Ministers, at times, are petulant, angry, and contentious, not for truth, but for victory. Let him who indulges any part of this spirit look to the example of his Saviour, and be ashamed of his neglect to 'walk as Christ also walked.' Let him lay aside the spirit of a disputant and a champion, and resume that of a disciple of his glorious Lord.

Not a small number of preachers, in one country and another, affect a strongly impassioned, fervid, and enthusiastic manner of writing and uttering their discourses. Their language is always intended to be vehement, bold, and highly figurative, their tones loud and violent, and their gestures accordant with both. No part of this character can be found in the preaching of Christ. Not the most distant resemblance to enthusiasm can be found in any thing which he said, or in the manner in which it was said ; not an attempt to appear impassioned, not an effort to display what is customarily called eloquence. When the subjects which he canvassed inspired warmth, prompted imagination, and led to the adoption of figurative language, he indulged them, just as mere nature led. But he never summoned them to his assistance as a part of his scheme, nor, what is more to the present purpose, did he ever form the scheme with an intention to give himself opportunity of calling in these auxiliaries to his discourse. A temperate manner, solemn indeed, and plainly earnest, far distant from that cold and uninterested mode sometimes seen in the desk, but still temperate on all ordinary occasions, and raised only on extraordinary ones, was the characteristical manner of the Redeemer. His voice was pre-eminently the still, small voice' of truth and piety, and he did not strive, nor lift up, nor cause it to be heard in the streets.'

How different this pattern from the efforts of separatical preachers, and indeed of many others, in our own times ! There is no small reason to fear that by many men of modern days Christ, if now on earth, would be thought a very imperfect example of the best mode of preaching.

Ministers, in some instances, employ their discourses in minute, wire-drawn disquisitions. Such disquisitions can rarely be necessary in the desk, and wherever they are not

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necessary they are mischievous. No example of this nature can be found in the preaching of the Redeemer. The minds of hearers are lost in such disquisitions ; their feelings blunted; and the truth and duty recommended, are forgotten in the labour of following the ingenious discussions of the preacher.

The timidity of ministers is also forcibly reproved by that undaunted firmness which Christ displayed in the midst of his bitter enemies, men from whom he could expect nothing but hatred and violence. It is to be always remembered, that there are occasions on which some subjects cannot be urged with any hope of success, and only with a prospect of disadvantage. It will therefore not only be justifiable, but commendable, to withhold the communication of certain truths and the injunction of certain duties in peculiar seasons, because those, who should hear, cannot' (in the language of Christ) bear them now. But the preacher is bound to withhold them only because he is fairly convinced, that the communication will do evil and not good. Even here, great caution is to be used, lest the preacher's own timidity and not the performance of his duty be the governing motive. In all cases, where this duty does not forbid (and these instances are, of course, few,) he is bound to speak the truth boldly and plainly, whether they will hear, or whether they will forbear.' Let every timid preacher, who shuns to declare the whole counsel of God' undor the influence of his timidity, fix his eyes on the example of his Saviour, and he will see himself most affectingly reproved, and most solemnly reminded, that the fear of man' only bringeth a snare.'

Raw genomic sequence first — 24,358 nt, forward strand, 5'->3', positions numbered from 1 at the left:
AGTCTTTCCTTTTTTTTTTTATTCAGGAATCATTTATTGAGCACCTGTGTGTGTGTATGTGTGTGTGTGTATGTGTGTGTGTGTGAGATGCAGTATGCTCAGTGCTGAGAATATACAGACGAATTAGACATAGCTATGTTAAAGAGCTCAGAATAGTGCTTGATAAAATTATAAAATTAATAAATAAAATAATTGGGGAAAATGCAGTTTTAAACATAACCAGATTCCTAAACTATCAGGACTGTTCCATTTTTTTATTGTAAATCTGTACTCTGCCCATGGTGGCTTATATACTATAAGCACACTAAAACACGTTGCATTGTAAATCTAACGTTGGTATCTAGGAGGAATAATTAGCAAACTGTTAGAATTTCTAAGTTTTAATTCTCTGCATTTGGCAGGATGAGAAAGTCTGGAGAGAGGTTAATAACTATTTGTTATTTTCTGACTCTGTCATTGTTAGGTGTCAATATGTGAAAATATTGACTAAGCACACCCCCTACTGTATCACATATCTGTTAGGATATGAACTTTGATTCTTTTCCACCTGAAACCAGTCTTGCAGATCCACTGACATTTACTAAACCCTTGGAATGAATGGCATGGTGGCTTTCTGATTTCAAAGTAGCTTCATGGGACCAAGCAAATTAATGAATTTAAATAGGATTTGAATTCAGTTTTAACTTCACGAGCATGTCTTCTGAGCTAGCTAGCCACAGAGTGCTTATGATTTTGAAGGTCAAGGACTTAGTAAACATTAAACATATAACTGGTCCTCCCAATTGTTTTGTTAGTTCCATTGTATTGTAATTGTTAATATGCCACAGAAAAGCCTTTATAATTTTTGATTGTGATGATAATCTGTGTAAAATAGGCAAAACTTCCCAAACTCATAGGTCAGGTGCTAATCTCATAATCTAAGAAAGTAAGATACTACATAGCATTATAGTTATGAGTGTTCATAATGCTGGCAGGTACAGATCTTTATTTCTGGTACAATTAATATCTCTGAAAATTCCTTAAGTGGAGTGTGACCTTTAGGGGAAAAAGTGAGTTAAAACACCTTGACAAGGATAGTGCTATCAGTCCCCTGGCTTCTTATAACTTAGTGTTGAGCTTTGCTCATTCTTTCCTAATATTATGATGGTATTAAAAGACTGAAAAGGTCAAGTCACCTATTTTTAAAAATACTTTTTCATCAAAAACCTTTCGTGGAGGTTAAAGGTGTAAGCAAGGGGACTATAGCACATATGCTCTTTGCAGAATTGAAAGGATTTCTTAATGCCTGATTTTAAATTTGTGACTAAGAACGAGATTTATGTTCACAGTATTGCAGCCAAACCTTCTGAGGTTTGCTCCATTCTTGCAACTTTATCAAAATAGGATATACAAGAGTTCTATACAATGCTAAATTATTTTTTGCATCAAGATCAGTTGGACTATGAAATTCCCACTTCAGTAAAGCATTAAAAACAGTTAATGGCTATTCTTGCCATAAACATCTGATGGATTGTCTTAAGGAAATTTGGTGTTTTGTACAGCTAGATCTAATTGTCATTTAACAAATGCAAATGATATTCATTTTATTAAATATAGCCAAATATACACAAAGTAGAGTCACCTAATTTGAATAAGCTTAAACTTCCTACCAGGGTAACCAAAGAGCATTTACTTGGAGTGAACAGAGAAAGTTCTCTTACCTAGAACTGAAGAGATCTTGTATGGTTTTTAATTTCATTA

The love of applause may be said to be instinctive in the mind of man, and has, of course, a seat in that of preachers, as well as of other men. Against this seductive passion, always ready to operate, and operating almost of course with an unhappy influence, every preacher will find the strongest guard in the example of the Redeemer. No instance can be produced, in which this passion appeared in him. To teach truth, and enforce duty on his hearers, was plainly the whole end proposed by him in all his instructions. Such ought to be the only end aimed at in the discourses of every minister of the Gospel.

Finally: All persons who assemble to hear the Gospel are



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here taught the manner in which they are bound to receive the truth. They are bound to receive it in its purity and simplicity, just as it was taught by Christ. They are bound to hear it with a reverential, ready, and obedient mind, as the law of life, and the only means of salvation. The Jews, who would not thus receive it, perished. Those who at the present time will not receive it in this manner will, unless they assume a wew character, perish also.